It's Not For Everyone, But Some Will Fall in Love With Catherine
For every pile of generic action games and cookie-cutter first person shooters, there comes along a game like Catherine. A game that stands out from the crowd and can rightfully call itself unique. Catherine accomplishes this by offering an intriguing premise and challenging puzzle focused gameplay. It’s bizarre elements are certainly not for everyone, and may prove too difficult for some, but those willing to give Catherine a chance and conquer the punishing parts will find an experience they won’t soon forget.
The story follows Vincent, a 32 year old man who’s having one hell of a week. He’s living a pretty mundane life when his girlfriend Katherine begins pressuring him to settle down and tie the knot. Vincent doesn’t want to rush into things and is conflicted on how to respond. After having some drinks at his favorite bar, he meets Catherine, and wakes up the next day to find her in his bed. As a result, Vincent has to not only live with the guilt of having cheated on his long-time girlfriend, but also has to juggle with the feelings of both women. As if that wasn’t enough, he begins to have nightmares that are rumored to strike womanizing or unfaithful men. Every night Vincent is forced to climb elaborate block towers and should he die in the dream, he dies in real life. He must not only survive these trials night after night, but also figure out what is causing these mysterious nightmares.
The plot may sound too bizarre to comprehend, but Catherine manages to combine all these different devices into an entertaining narrative. It deals with adult themes like love, trust and betrayal that anyone who’s been in a relationship can probably relate to. You’ll feel legitimate sympathy for Vincent as he awkwardly tries to figure out his feelings and deal with his guilt. It can be a bit frustrating to watch him bumble around making some dumb decisions, but if you’re willing to forgive these moments and some nagging plot holes, you’ll find a tale that’s worth seeing through to one of the game’s multiple endings.
Gameplay is split up into two main components; the block tower puzzles that Vincent has to climb at night and the social interactions he takes part in at his favorite bar while he’s awake. The puzzles take up the majority of game time and while a full retail game focused on puzzles may not seem like a great idea, it works extremely well. You’re forced to quickly navigate these complex towers, pushing and pulling blocks around to reach higher areas and shimmying on the sides of blocks to navigate around obstacles, all while sections beneath you fall. It’s surprisingly tense and frantic. The controls are normally very responsive, but you’ll occasionally find yourself doing something you didn’t want to, particularly when you’re hanging from blocks. The same goes for the camera, which normally works fine, giving you a clear view of the action, but becomes practically useless if you ever move behind the tower you’re climbing.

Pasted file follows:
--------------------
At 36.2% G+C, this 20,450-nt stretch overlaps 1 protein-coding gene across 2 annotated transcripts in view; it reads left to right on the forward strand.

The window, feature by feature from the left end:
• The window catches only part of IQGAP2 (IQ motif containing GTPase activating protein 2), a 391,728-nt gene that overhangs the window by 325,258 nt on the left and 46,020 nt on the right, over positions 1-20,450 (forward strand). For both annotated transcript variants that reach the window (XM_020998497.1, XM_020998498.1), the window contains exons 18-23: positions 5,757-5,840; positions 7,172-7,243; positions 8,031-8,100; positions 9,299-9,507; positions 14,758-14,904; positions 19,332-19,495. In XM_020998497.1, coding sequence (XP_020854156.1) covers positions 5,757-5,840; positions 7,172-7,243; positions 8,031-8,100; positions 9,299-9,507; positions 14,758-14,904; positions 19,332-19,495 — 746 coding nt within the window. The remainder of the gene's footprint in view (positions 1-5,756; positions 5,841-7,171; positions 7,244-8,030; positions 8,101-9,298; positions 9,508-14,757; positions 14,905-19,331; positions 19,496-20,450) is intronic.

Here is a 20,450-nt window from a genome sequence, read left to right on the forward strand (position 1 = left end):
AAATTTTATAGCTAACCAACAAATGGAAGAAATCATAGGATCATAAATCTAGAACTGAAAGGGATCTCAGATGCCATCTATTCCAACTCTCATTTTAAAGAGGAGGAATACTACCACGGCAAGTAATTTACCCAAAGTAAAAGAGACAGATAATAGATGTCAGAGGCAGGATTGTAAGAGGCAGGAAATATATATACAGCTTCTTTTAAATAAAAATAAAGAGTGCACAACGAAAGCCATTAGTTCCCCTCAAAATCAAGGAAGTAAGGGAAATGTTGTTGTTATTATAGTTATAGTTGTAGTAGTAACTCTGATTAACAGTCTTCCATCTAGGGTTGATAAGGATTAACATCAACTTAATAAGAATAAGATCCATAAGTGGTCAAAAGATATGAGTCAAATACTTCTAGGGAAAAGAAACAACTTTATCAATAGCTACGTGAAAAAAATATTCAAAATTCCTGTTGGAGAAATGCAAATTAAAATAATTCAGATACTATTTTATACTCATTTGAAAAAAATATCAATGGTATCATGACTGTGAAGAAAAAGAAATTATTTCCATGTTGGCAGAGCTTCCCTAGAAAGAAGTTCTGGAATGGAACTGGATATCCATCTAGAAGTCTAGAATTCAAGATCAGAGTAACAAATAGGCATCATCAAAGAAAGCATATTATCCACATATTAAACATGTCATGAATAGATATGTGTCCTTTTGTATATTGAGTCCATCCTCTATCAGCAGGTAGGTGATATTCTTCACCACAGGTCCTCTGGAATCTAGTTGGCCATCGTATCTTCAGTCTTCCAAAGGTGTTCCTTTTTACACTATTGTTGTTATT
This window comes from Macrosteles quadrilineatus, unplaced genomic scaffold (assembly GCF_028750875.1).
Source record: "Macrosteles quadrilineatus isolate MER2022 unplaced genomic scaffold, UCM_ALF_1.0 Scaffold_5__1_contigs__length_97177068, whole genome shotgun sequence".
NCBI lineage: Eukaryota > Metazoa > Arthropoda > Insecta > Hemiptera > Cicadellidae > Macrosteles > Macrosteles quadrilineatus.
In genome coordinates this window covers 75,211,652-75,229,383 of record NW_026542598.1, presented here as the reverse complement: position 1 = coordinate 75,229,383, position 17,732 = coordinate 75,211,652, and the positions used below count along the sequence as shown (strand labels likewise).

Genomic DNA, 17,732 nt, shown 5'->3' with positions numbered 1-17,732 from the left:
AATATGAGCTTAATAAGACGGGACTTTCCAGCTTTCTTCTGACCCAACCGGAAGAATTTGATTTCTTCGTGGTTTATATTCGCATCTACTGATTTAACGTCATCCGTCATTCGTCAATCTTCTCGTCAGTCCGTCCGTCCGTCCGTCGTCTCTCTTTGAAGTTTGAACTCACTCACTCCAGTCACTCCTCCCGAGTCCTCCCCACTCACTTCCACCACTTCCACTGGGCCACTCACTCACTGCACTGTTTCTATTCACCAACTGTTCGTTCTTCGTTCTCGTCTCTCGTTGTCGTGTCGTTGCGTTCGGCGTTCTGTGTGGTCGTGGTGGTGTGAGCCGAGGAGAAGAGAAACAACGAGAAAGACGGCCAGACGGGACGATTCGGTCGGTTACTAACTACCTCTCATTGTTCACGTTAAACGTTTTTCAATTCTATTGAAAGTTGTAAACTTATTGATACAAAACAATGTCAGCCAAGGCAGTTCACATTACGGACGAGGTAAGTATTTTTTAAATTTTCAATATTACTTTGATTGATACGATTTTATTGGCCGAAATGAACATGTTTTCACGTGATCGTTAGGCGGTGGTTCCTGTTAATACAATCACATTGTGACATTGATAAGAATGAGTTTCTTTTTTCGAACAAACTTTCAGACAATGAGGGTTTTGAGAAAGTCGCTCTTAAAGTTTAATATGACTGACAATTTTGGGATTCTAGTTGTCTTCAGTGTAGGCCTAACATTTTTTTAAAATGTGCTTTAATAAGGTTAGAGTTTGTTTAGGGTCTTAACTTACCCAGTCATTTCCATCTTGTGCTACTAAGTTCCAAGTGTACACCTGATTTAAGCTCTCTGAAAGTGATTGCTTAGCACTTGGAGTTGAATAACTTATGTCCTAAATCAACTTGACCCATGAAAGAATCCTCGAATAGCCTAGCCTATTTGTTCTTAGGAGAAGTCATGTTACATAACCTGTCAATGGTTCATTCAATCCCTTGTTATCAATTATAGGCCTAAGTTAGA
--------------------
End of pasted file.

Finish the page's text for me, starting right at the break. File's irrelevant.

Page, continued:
The game keeps the puzzles fresh by constantly throwing in new elements. New types of blocks are added at a steady pace like ice blocks that you can slip on, trap blocks that impale you with spikes if you’re not fast enough, and trampoline blocks that launch you to higher platforms just to name a few. Some puzzles also have enemies that will attempt to push you off the block you’re standing on or just kill you outright. At the end of each set of stages, you’ll encounter a boss, which usually has a disturbing manifestation from Vincent’s psyche attempting to catch you as you try to quickly outrun it. These bosses provide the most thrills as they not only have the power to change blocks on the fly, but also have special attacks. If you’re interested in going for gold medals, there are also coins to collect on each stage that affect your score, and items that can help you out of a tight spot, although using these items does negatively affect your chances for a gold medal.